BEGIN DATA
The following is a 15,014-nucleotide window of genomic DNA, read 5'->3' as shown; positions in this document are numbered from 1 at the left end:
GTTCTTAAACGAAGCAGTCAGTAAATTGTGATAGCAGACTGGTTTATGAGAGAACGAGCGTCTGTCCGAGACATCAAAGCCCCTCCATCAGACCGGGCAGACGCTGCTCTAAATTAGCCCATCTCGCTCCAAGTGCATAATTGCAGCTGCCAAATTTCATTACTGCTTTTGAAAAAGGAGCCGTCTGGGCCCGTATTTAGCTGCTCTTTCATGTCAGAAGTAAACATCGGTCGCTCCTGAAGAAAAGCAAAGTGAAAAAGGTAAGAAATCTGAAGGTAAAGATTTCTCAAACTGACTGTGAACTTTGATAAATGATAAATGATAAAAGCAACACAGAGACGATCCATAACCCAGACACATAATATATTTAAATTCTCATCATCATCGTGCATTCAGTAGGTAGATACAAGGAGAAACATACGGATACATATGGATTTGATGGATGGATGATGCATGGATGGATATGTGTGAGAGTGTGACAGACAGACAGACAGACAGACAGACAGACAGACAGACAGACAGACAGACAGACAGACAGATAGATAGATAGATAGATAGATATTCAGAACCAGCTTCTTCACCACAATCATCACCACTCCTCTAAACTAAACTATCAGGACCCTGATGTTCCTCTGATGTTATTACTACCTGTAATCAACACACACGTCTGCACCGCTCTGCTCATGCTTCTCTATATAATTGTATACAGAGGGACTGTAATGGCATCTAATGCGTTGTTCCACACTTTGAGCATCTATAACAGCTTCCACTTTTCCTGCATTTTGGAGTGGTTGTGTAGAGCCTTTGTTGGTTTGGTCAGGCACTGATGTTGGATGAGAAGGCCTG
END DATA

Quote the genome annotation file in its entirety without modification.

The following is a 15,014-nucleotide window of genomic DNA, read 5'->3' as shown; positions in this document are numbered from 1 at the left end:
GTTCTTAAACGAAGCAGTCAGTAAATTGTGATAGCAGACTGGTTTATGAGAGAACGAGCGTCTGTCCGAGACATCAAAGCCCCTCCATCAGACCGGGCAGACGCTGCTCTAAATTAGCCCATCTCGCTCCAAGTGCATAATTGCAGCTGCCAAATTTCATTACTGCTTTTGAAAAAGGAGCCGTCTGGGCCCGTATTTAGCTGCTCTTTCATGTCAGAAGTAAACATCGGTCGCTCCTGAAGAAAAGCAAAGTGAAAAAGGTAAGAAATCTGAAGGTAAAGATTTCTCAAACTGACTGTGAACTTTGATAAATGATAAATGATAAAAGCAACACAGAGACGATCCATAACCCAGACACATAATATATTTAAATTCTCATCATCATCGTGCATTCAGTAGGTAGATACAAGGAGAAACATACGGATACATATGGATTTGATGGATGGATGATGCATGGATGGATATGTGTGAGAGTGTGACAGACAGACAGACAGACAGACAGACAGACAGACAGACAGACAGACAGACAGACAGACAGATAGATAGATAGATAGATAGATATTCAGAACCAGCTTCTTCACCACAATCATCACCACTCCTCTAAACTAAACTATCAGGACCCTGATGTTCCTCTGATGTTATTACTACCTGTAATCAACACACACGTCTGCACCGCTCTGCTCATGCTTCTCTATATAATTGTATACAGAGGGACTGTAATGGCATCTAATGCGTTGTTCCACACTTTGAGCATCTATAACAGCTTCCACTTTTCCTGCATTTTGGAGTGGTTGTGTAGAGCCTTTGTTGGTTTGGTCAGGCACTGATGTTGGATGAGAAGGCCTG